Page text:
The editors, Ann Kingsolver and Sasikumar Balasundaram, met in a classroom at the University of Peradeniya in Sri Lanka in 2004, while Kingsolver was teaching a course on globalization. She had been listening to how differently situated individuals made sense of capitalist globalization and had acted on those understandings for several decades, especially in rural places (cf. Kingsolver 2001, 2011) like her home community on the edges of Appalachia, in Kentucky, where the economy had been based on tobacco cultivation. She was in the Upcountry (or central mountain region) of Sri Lanka to compare interpretations of globalization by those in the tea sector with those she had listened to in the tobacco sector in Kentucky. Balasundaram was an undergraduate who had come to Peradeniya as the first university student from the tea estate on which he grew up, where his mother and grandmother had plucked tea — his grandmother as an indentured worker from India in colonial times caught in the statelessness that promised no admission to Sri Lankan citizenship and no return to India. With other students in the multilingual, multiethnic classroom, and from their vantage points as social scientists from rural Appalachia and the Upcountry, they built an understanding of globalization from the ground up. Topics on the students' minds were the generation-long ethnic war, with the United States, China, and India intervening in more and less obvious ways for strategic interests (mostly in Sri Lanka's deepwater ports), and the high rates of youth unemployment and suicide. Sasikumar Balasundaram came to the University of South Carolina, where Ann Kingsolver was a faculty member, to earn a Ph.D. in anthropology (writing his dissertation on long-term refugee camps and structural violence — see Balasundaram 2014), and their commitment to facilitate conversations between, and not about, those most marginalized by global capitalism continued. This led in 2012 to their organization of the Global Mountain Regions Conference (and subsequent exchanges between participants), after Kingsolver had moved to the University of Kentucky to direct the Appalachian Center and Appalachian Studies Program with a global comparative focus.(Continues…)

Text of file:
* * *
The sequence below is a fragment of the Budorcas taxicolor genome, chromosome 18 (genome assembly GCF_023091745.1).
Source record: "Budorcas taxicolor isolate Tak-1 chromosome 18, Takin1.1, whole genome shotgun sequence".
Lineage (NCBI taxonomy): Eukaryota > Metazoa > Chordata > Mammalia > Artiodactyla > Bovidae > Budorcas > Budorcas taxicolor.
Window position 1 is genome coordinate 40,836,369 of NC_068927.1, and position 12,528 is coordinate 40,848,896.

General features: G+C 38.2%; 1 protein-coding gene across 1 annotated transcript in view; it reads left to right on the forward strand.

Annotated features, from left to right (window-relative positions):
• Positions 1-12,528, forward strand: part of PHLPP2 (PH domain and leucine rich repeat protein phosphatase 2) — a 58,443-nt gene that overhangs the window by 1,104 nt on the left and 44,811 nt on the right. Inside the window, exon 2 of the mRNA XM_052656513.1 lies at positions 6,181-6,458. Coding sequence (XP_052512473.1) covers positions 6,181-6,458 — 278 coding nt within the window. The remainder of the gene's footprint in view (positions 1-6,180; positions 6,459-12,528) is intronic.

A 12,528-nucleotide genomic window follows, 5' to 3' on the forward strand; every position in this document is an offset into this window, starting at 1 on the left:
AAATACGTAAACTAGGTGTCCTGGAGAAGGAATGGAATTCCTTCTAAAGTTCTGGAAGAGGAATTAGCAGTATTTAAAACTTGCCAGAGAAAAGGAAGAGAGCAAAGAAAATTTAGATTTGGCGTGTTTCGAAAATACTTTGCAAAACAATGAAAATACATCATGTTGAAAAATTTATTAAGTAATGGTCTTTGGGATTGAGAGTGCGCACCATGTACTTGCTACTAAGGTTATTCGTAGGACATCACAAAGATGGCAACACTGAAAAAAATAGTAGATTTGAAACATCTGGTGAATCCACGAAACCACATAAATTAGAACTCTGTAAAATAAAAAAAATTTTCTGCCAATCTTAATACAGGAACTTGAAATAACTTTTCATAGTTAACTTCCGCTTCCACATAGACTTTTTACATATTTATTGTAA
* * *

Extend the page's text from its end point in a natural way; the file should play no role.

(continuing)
Excerpted from "Global Mountain Regions"